Renal Failure and Renal Transplantation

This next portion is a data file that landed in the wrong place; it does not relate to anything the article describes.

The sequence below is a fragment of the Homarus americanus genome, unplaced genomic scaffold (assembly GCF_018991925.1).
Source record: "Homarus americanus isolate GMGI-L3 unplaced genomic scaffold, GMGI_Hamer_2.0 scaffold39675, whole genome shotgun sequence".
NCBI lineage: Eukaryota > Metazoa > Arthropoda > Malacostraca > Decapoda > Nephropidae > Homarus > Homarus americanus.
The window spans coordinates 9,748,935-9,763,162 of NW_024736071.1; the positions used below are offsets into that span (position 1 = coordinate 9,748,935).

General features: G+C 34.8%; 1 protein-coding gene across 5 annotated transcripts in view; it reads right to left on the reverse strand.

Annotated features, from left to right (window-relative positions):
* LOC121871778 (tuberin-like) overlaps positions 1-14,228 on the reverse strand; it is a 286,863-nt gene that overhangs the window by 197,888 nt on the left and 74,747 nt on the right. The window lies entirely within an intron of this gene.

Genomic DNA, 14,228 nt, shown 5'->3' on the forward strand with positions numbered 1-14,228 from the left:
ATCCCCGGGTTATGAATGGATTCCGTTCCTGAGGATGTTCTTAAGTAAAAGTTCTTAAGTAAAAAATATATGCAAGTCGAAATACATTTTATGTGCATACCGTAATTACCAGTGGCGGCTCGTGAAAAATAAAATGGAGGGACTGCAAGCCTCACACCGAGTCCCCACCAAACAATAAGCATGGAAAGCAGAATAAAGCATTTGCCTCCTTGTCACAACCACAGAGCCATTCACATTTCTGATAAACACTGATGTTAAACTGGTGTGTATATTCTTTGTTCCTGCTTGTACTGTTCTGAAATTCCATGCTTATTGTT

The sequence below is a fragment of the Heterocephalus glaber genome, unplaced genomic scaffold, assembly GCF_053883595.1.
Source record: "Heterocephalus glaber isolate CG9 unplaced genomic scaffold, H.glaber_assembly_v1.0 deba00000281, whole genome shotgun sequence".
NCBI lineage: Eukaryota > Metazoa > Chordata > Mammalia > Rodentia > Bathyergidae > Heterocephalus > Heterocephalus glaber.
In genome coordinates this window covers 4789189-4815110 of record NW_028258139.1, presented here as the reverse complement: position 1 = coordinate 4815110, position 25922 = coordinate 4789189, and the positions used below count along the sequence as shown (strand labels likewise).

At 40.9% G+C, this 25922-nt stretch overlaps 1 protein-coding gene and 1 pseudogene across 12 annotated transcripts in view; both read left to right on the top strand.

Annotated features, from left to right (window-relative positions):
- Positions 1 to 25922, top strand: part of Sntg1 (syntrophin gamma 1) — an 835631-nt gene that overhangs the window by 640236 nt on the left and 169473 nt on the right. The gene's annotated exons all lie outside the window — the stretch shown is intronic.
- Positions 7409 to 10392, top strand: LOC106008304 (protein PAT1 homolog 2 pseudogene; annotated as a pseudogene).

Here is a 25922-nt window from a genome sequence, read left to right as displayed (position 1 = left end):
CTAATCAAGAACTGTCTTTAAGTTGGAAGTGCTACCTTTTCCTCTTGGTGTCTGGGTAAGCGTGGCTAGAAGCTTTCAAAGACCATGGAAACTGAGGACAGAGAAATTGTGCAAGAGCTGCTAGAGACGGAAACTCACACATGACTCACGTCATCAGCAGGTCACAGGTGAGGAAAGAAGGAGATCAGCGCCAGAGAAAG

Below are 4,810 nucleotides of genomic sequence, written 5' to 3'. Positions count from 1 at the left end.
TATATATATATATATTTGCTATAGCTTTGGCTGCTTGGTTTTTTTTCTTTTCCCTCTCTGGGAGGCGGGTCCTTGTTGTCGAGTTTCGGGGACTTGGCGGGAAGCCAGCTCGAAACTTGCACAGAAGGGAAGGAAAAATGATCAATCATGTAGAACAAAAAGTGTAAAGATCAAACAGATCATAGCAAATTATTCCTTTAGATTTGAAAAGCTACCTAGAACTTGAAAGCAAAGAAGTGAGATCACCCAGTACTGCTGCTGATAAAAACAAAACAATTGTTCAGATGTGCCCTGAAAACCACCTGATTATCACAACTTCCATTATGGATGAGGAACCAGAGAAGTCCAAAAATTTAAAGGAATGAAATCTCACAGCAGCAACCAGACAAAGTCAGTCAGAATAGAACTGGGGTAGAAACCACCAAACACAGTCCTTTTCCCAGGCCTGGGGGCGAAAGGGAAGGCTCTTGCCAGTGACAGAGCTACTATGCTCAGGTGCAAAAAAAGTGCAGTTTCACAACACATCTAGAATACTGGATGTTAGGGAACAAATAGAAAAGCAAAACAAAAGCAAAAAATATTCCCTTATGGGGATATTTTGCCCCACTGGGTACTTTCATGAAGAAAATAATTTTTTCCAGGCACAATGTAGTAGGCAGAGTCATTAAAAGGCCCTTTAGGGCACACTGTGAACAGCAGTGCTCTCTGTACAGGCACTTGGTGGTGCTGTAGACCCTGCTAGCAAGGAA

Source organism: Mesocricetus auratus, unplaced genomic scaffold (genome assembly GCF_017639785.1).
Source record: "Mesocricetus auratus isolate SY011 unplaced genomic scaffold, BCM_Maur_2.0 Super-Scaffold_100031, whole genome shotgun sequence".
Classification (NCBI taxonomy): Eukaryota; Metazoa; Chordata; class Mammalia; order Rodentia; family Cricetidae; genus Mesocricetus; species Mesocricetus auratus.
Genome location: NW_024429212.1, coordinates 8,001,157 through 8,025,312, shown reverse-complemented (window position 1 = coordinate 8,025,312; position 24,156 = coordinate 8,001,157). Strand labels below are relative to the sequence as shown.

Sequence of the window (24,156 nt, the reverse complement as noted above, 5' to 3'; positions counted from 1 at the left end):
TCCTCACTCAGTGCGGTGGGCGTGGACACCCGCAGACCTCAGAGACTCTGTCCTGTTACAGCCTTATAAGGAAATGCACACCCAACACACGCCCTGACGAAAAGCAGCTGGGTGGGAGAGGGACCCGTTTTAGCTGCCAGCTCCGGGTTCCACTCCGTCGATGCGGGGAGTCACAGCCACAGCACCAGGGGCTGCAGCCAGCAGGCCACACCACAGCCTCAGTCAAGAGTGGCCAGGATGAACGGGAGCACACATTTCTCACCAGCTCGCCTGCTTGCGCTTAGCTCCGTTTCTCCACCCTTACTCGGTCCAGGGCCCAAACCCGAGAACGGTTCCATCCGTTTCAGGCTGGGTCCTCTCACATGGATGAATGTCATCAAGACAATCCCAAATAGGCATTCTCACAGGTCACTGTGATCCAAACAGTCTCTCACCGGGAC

Acute renal failure, nowadays called acute kidney injury (AKI), is a sudden-onset disease with the inability of the kidneys to maintain body homeostasis and to excrete creatinine and urea adequately. AKI may be completely reversible but can be the first step to a chronic disease with a diminished number of nephrons, named chronic renal failure (CRF). In addition, AKI may be superimposed on CRF worsening the prognosis significantly. Neonatal AKI (nAKI) has to be seen in the context of switching from fetal situation to postpartal renal function and is discussed separately. Children suffering from congenital, hereditary, or severe acquired renal disease, basically or caused by injury, have a substantially diminished number of nephrons. Loss of nephrons cannot be replaced by new units, and recovery is impossible. Consequently, according to the patient’s age, different diseases enter a common pathway of progressive renal dysfunction, CRF. End-stage renal disease (ESRD) is reached when survival is only possible with renal replacement therapy. Aside from all medical and psychosocial care during CRF and ESRD, renal transplantation (RTx) is the ultimate goal to optimize rehabilitation and lifestyle.
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